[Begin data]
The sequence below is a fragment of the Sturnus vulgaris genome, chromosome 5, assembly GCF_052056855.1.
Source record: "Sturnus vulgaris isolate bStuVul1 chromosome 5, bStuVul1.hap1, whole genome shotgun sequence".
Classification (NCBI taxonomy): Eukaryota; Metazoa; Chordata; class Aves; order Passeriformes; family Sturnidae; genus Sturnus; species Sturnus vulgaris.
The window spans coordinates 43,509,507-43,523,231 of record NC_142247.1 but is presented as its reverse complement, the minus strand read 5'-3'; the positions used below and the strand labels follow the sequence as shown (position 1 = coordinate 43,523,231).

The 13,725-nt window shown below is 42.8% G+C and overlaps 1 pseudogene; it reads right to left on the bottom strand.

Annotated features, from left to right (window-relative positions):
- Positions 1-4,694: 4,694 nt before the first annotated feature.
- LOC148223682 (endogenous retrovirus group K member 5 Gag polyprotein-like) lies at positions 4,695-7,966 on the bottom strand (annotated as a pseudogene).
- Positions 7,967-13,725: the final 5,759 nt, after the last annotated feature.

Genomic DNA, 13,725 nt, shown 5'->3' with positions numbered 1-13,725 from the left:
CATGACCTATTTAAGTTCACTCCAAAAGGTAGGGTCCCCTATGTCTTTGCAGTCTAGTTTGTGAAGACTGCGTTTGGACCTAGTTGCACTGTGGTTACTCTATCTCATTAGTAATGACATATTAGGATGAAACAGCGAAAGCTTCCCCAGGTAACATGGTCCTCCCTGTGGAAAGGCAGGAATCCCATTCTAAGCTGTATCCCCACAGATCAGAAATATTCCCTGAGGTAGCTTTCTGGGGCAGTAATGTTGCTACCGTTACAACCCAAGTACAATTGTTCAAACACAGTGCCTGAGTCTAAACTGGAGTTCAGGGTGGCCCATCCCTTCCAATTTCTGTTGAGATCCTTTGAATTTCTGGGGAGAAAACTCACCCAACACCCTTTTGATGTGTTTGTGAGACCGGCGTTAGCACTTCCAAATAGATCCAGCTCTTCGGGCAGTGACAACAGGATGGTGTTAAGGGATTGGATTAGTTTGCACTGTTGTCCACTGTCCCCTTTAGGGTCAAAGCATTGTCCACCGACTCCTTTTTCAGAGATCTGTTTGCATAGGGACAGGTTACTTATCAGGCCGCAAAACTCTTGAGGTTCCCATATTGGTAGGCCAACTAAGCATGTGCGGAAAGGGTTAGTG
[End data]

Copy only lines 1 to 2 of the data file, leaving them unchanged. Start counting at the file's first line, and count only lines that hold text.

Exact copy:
The sequence below is a fragment of the Sturnus vulgaris genome, chromosome 5, assembly GCF_052056855.1.
Source record: "Sturnus vulgaris isolate bStuVul1 chromosome 5, bStuVul1.hap1, whole genome shotgun sequence".